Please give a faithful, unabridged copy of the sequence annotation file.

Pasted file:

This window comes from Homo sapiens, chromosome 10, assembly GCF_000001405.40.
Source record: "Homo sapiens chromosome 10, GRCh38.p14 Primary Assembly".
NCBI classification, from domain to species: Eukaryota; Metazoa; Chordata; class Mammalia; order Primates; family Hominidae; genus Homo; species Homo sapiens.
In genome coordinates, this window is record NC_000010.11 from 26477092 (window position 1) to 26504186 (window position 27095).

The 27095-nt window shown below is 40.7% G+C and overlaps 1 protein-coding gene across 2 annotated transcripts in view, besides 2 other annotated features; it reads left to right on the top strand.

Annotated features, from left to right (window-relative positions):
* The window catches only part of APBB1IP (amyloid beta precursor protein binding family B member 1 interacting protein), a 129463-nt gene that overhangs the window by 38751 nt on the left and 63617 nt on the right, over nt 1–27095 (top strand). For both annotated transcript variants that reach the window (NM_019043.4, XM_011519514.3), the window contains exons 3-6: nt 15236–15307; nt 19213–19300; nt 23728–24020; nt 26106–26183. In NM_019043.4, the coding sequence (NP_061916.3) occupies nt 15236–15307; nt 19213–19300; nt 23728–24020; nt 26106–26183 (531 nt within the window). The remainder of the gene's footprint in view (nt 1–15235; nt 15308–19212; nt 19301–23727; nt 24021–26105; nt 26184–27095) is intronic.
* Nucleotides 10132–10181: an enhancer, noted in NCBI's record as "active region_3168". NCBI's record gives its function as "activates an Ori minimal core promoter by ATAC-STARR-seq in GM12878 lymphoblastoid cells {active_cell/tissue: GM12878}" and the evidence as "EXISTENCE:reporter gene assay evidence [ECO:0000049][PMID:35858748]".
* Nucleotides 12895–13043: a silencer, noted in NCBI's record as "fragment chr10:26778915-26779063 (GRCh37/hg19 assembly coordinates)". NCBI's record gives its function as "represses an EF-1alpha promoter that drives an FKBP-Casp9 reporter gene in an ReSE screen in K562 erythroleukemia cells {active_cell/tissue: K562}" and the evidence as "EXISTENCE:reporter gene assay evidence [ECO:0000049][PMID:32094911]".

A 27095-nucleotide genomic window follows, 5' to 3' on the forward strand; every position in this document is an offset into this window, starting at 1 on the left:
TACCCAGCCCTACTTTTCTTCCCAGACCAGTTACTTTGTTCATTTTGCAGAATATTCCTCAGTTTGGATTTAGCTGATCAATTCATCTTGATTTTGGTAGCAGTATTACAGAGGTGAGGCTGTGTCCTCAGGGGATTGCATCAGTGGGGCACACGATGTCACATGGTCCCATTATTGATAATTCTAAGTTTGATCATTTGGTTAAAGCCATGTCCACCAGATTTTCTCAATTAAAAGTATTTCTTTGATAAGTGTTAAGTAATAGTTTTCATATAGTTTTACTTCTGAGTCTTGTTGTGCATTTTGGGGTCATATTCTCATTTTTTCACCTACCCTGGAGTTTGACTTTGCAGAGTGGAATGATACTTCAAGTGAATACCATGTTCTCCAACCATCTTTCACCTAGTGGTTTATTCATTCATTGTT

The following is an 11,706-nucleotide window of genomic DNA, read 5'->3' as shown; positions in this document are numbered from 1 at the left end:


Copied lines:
This window comes from Homo sapiens, chromosome 10, assembly GCF_000001405.40.
Source record: "Homo sapiens chromosome 10, GRCh38.p14 Primary Assembly".
NCBI classification, from domain to species: Eukaryota; Metazoa; Chordata; class Mammalia; order Primates; family Hominidae; genus Homo; species Homo sapiens.
In genome coordinates, this window is record NC_000010.11 from 26477092 (window position 1) to 26504186 (window position 27095).

The 27095-nt window shown below is 40.7% G+C and overlaps 1 protein-coding gene across 2 annotated transcripts in view, besides 2 other annotated features; it reads left to right on the top strand.

Annotated features, from left to right (window-relative positions):
* The window catches only part of APBB1IP (amyloid beta precursor protein binding family B member 1 interacting protein), a 129463-nt gene that overhangs the window by 38751 nt on the left and 63617 nt on the right, over nt 1–27095 (top strand). For both annotated transcript variants that reach the window (NM_019043.4, XM_011519514.3), the window contains exons 3-6: nt 15236–15307; nt 19213–19300; nt 23728–24020; nt 26106–26183. In NM_019043.4, the coding sequence (NP_061916.3) occupies nt 15236–15307; nt 19213–19300; nt 23728–24020; nt 26106–26183 (531 nt within the window). The remainder of the gene's footprint in view (nt 1–15235; nt 15308–19212; nt 19301–23727; nt 24021–26105; nt 26184–27095) is intronic.
* Nucleotides 10132–10181: an enhancer, noted in NCBI's record as "active region_3168". NCBI's record gives its function as "activates an Ori minimal core promoter by ATAC-STARR-seq in GM12878 lymphoblastoid cells {active_cell/tissue: GM12878}" and the evidence as "EXISTENCE:reporter gene assay evidence [ECO:0000049][PMID:35858748]".
* Nucleotides 12895–13043: a silencer, noted in NCBI's record as "fragment chr10:26778915-26779063 (GRCh37/hg19 assembly coordinates)". NCBI's record gives its function as "represses an EF-1alpha promoter that drives an FKBP-Casp9 reporter gene in an ReSE screen in K562 erythroleukemia cells {active_cell/tissue: K562}" and the evidence as "EXISTENCE:reporter gene assay evidence [ECO:0000049][PMID:32094911]".

A 27095-nucleotide genomic window follows, 5' to 3' on the forward strand; every position in this document is an offset into this window, starting at 1 on the left:
TACCCAGCCCTACTTTTCTTCCCAGACCAGTTACTTTGTTCATTTTGCAGAATATTCCTCAGTTTGGATTTAGCTGATCAATTCATCTTGATTTTGGTAGCAGTATTACAGAGGTGAGGCTGTGTCCTCAGGGGATTGCATCAGTGGGGCACACGATGTCACATGGTCCCATTATTGATAATTCTAAGTTTGATCATTTGGTTAAAGCCATGTCCACCAGATTTTCTCAATTAAAAGTATTTCTTTGATAAGTGTTAAGTAATAGTTTTCATATAGTTTTACTTCTGAGTCTTGTTGTGCATTTTGGGGTCATATTCTCATTTTTTCACCTACCCTGGAGTTTGACTTTGCAGAGTGGAATGATACTTCAAGTGAATACCATGTTCTCCAACCATCTTTCACCTAGTGGTTTATTCATTCATTGTT

The following is an 11,706-nucleotide window of genomic DNA, read 5'->3' as shown; positions in this document are numbered from 1 at the left end: